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Medical dramas are a TV staple, in some ways much the same now as they have been for decades: heroic doctors deal with the medical issues of guest patients and clash with wrong-headed guest colleagues. Details of texture and approach have changed, however, as is clear from studying a once-popular hit like Medical Center. During a revolutionary period in American TV featuring the introduction of mild profanity, controversial topicality, and sitcom relevance, this series churned out weekly medical crises and then promptly passed into pop-culture oblivion. The first season has just been issued through Warner Archives’ made-on-demand service.


Dr. Joe Gannon (Chad Everett) is a handsome young doctor with blue eyes, a square jaw, and spiffy sports jackets. When off the job, he wears sunglasses, colorful neckerchiefs, and a healthy tan. Hotshot docs of his ilk always needed a crustier mentor or father figure in a big office alternately to rein them in and encourage them, and that person for Joe is Dr. Paul Lochner (James Daly), Chief of Staff at the generically named University Medical Center in Los Angeles. We’re never told what the university is.


cover art

Medical Center: The Complete First Season

(CBS; US DVD: )

In the first scene of the premiere episode, “The Last Ten Yards”, O.J. Simpson in football uniform helps an injured teammate into Gannon’s office. “Big nigger ran over me,” says the mate with a jocular air, to which Simpson smilingly says “That white boy shouldn’ta got in the way.” There was a window in the ‘70s, in between the relaxation of older standards against vulgar language and the impostion of new politically correct standards, where you could hear hip race-baiting dialogue like this among interracial chums. I still recall an episode of The White Shadow where somebody says “You run like a white nigger.”


Simpson plays Bru Wiley, the most promising college football star in the country, a first-round draft pick within a month of scoring a bigtime pro offer. He’s having symptoms of a serious problem (cut to the chase: a tumor of the adrenal gland) that Gannon wants to fix before it kills him, while Wiley doesn’t want to dish his chances. He shows Gannon that his mom lives in an alley somewhere on a backlot haunted by embarrassingly loosey-goosey old school chums who are now mainlining heroin while his 16-year-old sister isn’t staying home like she should, so it’s a heavy scene, man.


Wiley doesn’t want anything to queer his stab at the gold, and that means when his hardworking candy-striper wife (Cicely Tyson) wants to tell Gannon about those blinding headaches, he growls “Listen now, if you pull that man’s sleeve I’ll kill ya!” He demonstrates a violent temper in other scenes as well, and the episode’s happy ending (spoiler!) never addresses this problem. Maybe it was removed with the tumor. Maybe it was a product of the high blood pressure. Or not. One can’t watch this without feeling a curious chill.


An allegedly exciting sequence at the big game intersperses stock footage of a game and stadium crowds, close-ups of Simpson, and oddly silent shots of Everett racing across campus while an announcer’s voice calls plays from another universe. During the climactic operation on her husband, the wife has her own outburst of temper at the talent scout over “you honkies” always pushing her husband, but that’s just her nerves talking. “You know that simply isn’t true,” he says before she sobs on his lapel.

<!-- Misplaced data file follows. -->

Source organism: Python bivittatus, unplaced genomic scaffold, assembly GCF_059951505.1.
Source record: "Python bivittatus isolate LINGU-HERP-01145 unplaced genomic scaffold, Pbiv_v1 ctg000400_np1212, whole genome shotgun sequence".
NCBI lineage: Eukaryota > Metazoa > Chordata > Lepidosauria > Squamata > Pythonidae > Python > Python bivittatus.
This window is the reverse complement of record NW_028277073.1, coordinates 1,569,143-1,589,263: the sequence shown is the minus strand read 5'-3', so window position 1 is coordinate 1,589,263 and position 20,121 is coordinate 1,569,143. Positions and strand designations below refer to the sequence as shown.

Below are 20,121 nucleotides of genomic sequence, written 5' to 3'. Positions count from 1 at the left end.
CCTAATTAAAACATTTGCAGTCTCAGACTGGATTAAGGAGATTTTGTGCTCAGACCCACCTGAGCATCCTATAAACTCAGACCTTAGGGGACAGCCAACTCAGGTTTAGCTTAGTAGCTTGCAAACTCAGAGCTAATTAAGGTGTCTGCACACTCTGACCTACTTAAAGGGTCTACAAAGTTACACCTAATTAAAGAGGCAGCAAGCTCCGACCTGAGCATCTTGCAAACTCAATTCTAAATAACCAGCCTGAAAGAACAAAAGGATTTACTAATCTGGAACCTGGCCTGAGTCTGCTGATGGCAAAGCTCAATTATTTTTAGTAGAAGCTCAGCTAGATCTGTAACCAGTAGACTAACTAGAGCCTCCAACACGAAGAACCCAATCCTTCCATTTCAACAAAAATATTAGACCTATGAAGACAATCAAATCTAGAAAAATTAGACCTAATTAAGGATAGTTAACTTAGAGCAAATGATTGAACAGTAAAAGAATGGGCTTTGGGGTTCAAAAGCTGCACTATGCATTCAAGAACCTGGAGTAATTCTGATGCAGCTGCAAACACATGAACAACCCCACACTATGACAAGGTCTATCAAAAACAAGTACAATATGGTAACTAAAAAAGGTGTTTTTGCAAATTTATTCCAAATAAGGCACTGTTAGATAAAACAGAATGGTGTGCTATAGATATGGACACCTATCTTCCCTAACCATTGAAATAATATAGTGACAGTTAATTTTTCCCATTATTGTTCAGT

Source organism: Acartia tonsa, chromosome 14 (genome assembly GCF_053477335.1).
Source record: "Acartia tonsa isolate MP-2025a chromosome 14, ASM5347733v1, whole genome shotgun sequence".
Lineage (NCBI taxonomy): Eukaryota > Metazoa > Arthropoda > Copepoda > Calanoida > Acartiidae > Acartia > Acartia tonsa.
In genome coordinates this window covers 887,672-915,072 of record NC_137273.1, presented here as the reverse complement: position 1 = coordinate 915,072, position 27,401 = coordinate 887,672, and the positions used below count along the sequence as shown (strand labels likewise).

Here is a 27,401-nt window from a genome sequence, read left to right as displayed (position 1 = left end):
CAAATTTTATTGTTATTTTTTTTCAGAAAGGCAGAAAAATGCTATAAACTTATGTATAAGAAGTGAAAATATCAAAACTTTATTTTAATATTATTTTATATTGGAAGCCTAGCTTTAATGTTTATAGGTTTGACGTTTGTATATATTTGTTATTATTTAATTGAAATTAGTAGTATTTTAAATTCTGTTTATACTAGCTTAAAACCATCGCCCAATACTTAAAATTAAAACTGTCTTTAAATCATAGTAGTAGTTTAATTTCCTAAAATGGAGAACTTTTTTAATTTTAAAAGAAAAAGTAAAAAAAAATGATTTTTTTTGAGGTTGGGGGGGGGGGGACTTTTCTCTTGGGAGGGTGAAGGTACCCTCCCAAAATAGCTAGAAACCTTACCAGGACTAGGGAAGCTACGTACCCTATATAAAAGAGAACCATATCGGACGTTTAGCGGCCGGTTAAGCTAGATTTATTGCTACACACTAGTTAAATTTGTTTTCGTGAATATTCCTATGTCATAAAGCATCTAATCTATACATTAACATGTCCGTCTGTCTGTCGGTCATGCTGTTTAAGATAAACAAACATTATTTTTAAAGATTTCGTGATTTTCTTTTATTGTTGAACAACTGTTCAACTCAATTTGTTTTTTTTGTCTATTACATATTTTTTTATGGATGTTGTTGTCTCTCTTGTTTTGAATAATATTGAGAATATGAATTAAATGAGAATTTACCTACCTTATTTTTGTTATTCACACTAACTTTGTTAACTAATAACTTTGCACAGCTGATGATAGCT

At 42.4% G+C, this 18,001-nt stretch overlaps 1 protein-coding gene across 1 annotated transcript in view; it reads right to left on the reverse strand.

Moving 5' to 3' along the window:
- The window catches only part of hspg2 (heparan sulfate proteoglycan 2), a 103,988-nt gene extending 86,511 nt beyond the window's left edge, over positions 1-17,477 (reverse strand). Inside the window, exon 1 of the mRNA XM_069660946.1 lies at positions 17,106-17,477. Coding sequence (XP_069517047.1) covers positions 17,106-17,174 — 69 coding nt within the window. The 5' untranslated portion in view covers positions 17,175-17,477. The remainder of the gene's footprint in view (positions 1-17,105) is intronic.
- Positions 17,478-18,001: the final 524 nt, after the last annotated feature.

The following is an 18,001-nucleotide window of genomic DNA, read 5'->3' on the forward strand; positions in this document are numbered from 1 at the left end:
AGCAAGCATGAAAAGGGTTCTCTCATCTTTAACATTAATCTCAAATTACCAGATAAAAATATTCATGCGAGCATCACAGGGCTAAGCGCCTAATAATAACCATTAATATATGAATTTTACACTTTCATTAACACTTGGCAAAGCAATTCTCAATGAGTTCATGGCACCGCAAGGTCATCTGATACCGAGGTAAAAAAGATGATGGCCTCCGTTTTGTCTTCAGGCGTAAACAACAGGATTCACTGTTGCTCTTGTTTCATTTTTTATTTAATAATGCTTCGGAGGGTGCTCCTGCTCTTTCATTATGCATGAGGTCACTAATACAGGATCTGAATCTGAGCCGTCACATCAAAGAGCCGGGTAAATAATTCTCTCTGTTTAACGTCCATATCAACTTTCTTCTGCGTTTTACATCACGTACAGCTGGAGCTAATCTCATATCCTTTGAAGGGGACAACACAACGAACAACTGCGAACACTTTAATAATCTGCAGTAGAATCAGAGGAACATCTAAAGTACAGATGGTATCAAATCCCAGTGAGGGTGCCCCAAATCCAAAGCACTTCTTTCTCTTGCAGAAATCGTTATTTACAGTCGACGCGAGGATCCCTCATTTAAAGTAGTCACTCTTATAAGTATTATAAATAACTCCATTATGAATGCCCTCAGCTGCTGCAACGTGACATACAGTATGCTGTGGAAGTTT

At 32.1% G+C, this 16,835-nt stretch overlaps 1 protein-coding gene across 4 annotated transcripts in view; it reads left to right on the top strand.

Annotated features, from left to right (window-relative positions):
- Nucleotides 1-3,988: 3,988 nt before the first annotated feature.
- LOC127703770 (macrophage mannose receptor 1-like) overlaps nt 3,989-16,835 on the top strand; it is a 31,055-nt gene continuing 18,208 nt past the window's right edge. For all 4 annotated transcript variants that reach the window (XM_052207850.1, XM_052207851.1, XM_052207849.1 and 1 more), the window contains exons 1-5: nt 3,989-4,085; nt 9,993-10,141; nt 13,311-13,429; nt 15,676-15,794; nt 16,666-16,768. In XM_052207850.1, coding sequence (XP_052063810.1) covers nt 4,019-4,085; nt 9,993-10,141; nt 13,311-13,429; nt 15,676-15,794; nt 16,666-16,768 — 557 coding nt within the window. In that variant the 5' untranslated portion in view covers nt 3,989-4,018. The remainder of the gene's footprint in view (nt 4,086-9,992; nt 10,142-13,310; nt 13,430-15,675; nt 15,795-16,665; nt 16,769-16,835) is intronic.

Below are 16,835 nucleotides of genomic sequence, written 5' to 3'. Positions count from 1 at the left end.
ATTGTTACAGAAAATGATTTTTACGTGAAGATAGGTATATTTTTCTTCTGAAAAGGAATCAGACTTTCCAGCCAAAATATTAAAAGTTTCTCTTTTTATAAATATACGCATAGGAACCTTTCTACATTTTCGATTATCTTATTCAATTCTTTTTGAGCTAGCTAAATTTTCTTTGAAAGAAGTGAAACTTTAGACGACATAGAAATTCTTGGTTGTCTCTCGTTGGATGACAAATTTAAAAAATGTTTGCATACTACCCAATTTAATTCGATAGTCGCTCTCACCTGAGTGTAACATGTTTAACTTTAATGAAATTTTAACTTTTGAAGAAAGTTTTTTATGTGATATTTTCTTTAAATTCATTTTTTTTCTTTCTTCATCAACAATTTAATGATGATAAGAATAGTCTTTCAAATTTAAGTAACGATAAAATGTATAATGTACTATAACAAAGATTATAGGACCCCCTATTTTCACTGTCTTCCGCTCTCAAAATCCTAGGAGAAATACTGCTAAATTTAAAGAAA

Meanwhile we’re tempted to laugh at the subplot about the eight-year-old boy who had his left hand amputated, but for some reason the wrappings make it look like he’s got more hand than the other arm. They must have grafted on a boxing glove. He and Wiley play checkers in one of those heartwarming codas where everyone is chuckling at the wonderful world.


Yes, what a world. Today’s TV hospital dramas came after the milestone called St. Elsewhere, the hospital equivalent of Hill Street Blues. In other words, a world of radically different conventions. The conventions here, which scream “Seventies”, are the type parodied on the old SCTV skits.


All dialogue is direct and efficiently expository, almost expendable as it punches across its little tête-a-tête‘s. It’s no less annoying, and perhaps slightly less so, than today’s convention of artificial tensions among characters constantly on edge with each other, even colleagues they have to work with every day. (I wonder if today’s dramas send a subtle message about work as an unrewarding grind.)


The mise-en-scene is even weirder. Medical Center, which must have thought it was being more or less realistic, has an almost minimalist aesthetic. To convince us we’re in a working hospital, isolated people pass in a background of hallways and wards with almost no ambient or background noise. The main characters speak in a crisp, hollow zone of uninterruption, albeit with a music track tugging us along under the dialogue.


In this episode, that music is provided by the great David Raksin; he was a TV workhorse, though it’s a bit like having Debussy score the school play. Different composers score other episodes. Lalo Schifrin wrote the martial theme music that gives us a sense of striding with purpose. It’s heard over the closing credits only. The unusual opening credits feature heartbeats and P.A. announcements over colored negative images of operating doctors, X-rays, and rushing bloodstreams.


Another convention of the era is that each episode focuses exclusively on its problem-case of the week, which is announced in the opening scene. Drug addiction, unwed pregnancy, a Vietnamese orphan, and child beating are among Season One’s hit parade.